Illinois has had a unified court system since 1964. In that year, voters approved an amendment to the 1870 Constitution which made major changes in the system.
Prior to 1964, the court system was fragmented. The courts of original jurisdiction had some concurrent and overlapping jurisdiction, and each court operated independently of the others. The old system had a circuit court with statewide original jurisdiction in all cases and some appellate jurisdiction; a Superior Court of Cook County having concurrent jurisdiction with the Circuit Court of Cook County; the Criminal Court of Cook County also having concurrent jurisdiction with the Circuit Court of Cook County but limited to criminal cases; a county court in each county with special jurisdiction that partially overlapped that of the circuit court; a probate court in certain counties with special jurisdiction; statutory municipal, city, town and village courts, with jurisdiction overlapping that of the circuit court; and justice of the peace and police magistrate courts with limited jurisdiction.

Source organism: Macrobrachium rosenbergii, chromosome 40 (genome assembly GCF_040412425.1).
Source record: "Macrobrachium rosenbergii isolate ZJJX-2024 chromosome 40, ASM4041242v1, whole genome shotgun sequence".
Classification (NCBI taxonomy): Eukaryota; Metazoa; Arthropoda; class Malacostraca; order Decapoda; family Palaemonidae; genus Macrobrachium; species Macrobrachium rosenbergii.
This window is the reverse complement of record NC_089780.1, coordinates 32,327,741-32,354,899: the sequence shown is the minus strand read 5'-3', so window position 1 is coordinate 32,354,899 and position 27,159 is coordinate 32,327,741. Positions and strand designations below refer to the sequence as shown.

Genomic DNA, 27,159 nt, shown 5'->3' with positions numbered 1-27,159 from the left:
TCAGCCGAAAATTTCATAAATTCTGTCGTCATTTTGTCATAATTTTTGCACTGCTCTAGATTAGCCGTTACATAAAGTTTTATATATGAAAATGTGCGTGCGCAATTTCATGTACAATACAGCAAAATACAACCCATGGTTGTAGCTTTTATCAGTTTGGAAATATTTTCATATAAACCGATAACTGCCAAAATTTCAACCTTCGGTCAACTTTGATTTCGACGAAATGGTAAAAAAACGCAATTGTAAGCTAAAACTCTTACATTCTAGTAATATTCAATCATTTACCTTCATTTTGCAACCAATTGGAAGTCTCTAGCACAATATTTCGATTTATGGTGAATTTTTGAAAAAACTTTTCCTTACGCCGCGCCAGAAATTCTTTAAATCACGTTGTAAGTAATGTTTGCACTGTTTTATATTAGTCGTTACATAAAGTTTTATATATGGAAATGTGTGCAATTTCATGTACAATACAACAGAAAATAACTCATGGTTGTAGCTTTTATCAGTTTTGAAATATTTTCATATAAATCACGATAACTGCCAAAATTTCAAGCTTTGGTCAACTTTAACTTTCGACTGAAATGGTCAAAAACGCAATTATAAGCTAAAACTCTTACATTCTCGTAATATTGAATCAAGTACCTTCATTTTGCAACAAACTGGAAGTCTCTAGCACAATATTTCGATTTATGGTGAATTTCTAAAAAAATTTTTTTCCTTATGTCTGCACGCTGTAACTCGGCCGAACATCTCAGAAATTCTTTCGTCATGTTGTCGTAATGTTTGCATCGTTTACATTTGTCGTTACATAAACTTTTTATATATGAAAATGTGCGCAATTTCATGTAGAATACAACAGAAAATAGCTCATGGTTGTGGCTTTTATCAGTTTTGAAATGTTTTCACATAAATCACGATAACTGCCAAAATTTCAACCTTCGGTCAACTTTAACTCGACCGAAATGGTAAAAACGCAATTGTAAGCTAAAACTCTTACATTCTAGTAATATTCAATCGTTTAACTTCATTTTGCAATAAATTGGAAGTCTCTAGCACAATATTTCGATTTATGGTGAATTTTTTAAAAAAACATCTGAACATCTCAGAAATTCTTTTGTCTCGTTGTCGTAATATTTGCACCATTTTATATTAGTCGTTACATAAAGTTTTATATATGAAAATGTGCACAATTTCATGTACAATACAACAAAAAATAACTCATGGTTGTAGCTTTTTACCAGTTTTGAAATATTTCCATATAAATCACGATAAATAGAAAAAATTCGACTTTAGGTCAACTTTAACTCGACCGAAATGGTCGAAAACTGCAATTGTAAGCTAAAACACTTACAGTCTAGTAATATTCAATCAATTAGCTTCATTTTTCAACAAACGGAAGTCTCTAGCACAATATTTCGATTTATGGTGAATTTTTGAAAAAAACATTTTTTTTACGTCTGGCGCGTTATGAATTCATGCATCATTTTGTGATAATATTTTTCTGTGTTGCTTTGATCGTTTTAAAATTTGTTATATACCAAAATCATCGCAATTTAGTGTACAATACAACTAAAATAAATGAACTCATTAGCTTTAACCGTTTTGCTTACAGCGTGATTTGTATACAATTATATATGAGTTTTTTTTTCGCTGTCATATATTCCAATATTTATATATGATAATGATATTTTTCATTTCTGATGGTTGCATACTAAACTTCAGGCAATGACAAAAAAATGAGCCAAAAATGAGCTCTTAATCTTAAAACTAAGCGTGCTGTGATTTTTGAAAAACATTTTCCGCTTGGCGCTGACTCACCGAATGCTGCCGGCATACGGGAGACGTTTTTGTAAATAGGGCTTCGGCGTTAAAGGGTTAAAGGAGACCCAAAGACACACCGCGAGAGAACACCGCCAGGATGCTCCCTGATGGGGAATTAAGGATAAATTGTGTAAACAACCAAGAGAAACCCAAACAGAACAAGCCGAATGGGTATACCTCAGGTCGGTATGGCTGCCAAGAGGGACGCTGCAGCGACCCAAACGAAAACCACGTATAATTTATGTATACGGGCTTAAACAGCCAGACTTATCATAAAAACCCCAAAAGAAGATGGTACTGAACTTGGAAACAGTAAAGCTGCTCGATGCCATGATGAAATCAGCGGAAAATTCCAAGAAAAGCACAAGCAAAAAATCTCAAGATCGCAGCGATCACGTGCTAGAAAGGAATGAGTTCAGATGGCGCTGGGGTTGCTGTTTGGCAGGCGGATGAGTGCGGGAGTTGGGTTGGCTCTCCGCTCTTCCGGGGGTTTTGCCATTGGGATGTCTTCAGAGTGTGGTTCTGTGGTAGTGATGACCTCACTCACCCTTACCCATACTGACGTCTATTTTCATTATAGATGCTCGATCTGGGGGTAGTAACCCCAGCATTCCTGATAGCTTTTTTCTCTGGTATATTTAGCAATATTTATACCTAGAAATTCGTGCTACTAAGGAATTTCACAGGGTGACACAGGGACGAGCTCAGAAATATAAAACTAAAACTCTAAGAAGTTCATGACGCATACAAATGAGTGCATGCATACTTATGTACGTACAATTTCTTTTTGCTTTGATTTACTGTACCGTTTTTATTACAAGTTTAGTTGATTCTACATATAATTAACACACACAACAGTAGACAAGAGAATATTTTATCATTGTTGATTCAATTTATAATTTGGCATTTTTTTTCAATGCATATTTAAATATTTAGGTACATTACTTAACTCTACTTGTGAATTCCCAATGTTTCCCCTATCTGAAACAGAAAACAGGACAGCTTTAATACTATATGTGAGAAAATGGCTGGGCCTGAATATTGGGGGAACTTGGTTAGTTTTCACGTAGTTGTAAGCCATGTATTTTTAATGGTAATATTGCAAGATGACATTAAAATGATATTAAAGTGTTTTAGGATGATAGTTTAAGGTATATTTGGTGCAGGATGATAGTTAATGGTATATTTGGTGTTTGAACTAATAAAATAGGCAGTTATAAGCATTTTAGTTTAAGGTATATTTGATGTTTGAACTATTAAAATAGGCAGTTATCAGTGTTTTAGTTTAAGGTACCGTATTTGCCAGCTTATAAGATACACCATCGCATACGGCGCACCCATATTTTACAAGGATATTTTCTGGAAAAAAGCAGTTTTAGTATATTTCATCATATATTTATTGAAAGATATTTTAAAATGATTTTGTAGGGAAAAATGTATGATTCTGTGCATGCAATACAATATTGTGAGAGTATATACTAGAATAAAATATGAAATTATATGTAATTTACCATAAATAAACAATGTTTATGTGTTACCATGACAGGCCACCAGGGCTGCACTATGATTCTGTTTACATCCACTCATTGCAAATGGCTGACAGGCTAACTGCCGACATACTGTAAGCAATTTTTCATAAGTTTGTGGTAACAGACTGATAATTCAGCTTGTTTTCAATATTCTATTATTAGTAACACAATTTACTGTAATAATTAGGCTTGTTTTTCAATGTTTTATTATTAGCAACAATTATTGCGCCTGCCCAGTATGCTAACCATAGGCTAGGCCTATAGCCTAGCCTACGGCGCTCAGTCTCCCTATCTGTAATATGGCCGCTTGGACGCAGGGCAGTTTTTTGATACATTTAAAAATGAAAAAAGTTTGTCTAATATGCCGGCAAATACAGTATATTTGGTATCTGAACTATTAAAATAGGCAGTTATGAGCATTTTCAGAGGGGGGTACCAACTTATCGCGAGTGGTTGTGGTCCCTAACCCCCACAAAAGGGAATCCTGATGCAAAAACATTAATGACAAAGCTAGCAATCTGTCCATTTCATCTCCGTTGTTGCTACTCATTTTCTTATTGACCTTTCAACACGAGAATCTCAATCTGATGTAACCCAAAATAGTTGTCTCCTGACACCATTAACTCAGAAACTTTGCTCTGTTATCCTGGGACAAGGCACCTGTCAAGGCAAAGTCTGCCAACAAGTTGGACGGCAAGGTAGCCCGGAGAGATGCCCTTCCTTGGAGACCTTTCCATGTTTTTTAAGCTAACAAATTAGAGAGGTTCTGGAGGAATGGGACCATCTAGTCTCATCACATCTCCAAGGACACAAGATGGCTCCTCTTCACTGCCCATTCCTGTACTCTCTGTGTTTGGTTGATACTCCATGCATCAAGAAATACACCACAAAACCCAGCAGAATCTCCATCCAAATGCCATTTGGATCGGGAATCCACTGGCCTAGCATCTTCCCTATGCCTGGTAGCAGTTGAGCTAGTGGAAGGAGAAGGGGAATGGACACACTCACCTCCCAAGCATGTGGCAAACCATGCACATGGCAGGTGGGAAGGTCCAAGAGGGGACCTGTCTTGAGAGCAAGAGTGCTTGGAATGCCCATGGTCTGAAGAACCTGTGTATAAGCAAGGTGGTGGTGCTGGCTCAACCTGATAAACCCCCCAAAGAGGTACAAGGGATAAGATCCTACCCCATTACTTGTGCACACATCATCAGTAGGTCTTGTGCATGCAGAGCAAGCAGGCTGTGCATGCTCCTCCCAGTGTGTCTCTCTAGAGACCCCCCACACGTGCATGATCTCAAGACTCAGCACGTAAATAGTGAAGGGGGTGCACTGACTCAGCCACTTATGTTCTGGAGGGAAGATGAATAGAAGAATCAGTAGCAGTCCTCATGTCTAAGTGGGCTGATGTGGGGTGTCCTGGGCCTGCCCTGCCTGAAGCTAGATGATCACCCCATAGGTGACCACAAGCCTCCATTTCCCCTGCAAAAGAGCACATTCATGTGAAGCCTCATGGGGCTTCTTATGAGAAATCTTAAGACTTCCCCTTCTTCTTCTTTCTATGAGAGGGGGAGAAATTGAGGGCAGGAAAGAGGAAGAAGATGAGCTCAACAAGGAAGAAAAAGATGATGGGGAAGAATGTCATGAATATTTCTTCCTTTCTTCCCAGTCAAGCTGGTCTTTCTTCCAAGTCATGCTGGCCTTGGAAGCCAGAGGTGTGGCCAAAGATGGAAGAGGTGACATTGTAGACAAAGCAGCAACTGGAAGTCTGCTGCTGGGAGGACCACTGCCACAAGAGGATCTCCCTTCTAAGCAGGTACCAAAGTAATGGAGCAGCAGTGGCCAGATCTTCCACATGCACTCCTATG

By 1962, Cook County alone had 208 courts: circuit court, superior court, family court, criminal court, probate court, county court, twenty-four city, village, town and municipal courts, seventy-five justice of the peace courts, and 103 police magistrate courts. In addition, there were seven supreme court districts numbered from south to north and four appellate court districts numbered from north to south. For example, the First Supreme Court District was in a part of the Fourth Appellate Court District and the Seventh Supreme Court District was in a part of the First Appellate Court District. In today’s system, as shown below, there are three levels of courts: circuit, appellate, and supreme, all operating within clearly defined geographical boundaries. The circuit court is a court of original jurisdiction which is divided into twenty-four circuits. Each circuit is located in one of five appellate court districts. Cases enter the circuit court via the circuit clerk’s office in a county of the circuit. Cases may be appealed to the appellate court in the district containing the circuit court, or, in certain circumstances, directly to the Supreme Court. After an appellate court decision, parties to the case may seek discretionary review by the Supreme Court.